The Windows Firewall (and Others)
If your machine connects to the Internet, it really should have a firewall. If it’s connected to the Internet full-time, as with a cable modem or DSL, it really really should have a firewall. Most of the people who have fallen victim to snooping attacks from the Internet are people without a firewall.
Here are three ways to get yourself a firewall:
A Hardware Firewall (Router)
A router is an inexpensive box that distributes the signal from a single cable modem (or DSL) to one, four, eight, twelve, or more computers on your network. As a delicious benefit, most routers these days contain a built-in firewall. The beauty of a hardware firewall like this is that first of all, it’s always on, and second of all, it protects the entire computer simultaneously.
In the following paragraphs, you’ll be reading about software firewalls. But a hardware firewall is even better. Some people, in fact, buy a router even if they don’t intend to share the cable modem’s signal with other PCs—they get it just for its firewall protection.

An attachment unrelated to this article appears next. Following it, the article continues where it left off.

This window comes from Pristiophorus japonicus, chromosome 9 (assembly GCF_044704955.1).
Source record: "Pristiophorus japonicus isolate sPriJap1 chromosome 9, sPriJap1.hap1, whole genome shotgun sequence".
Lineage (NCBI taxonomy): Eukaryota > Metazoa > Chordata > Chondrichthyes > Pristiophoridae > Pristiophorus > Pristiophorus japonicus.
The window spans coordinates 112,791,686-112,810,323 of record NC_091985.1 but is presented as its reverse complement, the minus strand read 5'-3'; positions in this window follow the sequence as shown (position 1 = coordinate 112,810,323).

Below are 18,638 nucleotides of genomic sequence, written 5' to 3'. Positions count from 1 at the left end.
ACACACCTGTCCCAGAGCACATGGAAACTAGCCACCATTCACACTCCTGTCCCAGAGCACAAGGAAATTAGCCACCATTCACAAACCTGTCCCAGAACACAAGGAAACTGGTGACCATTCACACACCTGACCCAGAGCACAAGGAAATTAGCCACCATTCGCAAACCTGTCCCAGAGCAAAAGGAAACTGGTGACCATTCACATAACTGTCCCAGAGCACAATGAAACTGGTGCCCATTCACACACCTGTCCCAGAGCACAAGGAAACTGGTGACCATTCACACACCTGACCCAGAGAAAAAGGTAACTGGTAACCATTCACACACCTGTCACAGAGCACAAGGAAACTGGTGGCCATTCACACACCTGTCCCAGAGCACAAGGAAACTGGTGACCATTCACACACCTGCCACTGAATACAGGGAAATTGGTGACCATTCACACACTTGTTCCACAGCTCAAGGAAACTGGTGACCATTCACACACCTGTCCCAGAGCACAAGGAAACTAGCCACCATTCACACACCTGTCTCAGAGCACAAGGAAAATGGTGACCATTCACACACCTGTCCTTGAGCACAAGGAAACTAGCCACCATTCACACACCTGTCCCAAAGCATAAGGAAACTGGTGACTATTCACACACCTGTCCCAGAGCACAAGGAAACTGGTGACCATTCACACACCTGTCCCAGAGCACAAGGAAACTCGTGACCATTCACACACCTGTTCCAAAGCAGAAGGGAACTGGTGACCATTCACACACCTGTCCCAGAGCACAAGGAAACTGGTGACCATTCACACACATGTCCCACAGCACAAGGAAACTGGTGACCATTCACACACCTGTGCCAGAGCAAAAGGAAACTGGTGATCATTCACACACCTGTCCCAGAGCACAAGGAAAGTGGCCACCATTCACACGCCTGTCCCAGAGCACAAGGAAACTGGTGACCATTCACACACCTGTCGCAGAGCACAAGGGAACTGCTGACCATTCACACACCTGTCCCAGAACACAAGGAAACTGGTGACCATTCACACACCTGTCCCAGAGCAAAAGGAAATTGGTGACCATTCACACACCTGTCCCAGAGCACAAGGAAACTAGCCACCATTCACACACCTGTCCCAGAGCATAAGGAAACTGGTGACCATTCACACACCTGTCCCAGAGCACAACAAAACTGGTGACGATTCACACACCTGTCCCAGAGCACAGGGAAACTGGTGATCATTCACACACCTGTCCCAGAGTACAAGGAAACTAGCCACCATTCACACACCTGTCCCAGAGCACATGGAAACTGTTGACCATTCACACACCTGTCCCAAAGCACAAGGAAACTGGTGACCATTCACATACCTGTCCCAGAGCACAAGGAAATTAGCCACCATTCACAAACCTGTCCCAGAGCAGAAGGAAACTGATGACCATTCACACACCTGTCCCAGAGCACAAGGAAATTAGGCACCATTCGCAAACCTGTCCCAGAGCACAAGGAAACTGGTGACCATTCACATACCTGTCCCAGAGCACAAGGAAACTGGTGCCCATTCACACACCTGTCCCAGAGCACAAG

In general, in fact, you can pretty much tune out of the following firewall discussion if you’re protected by a hardware firewall. That is, unless:
You’re on a small-office or home network. In this case, your router will protect your network from nastiness coming in from the Internet—but a software firewall can protect your PC from other PCs on your network. If little Timmy up in his bedroom downloads some virus-infested bit of file-swapware, ...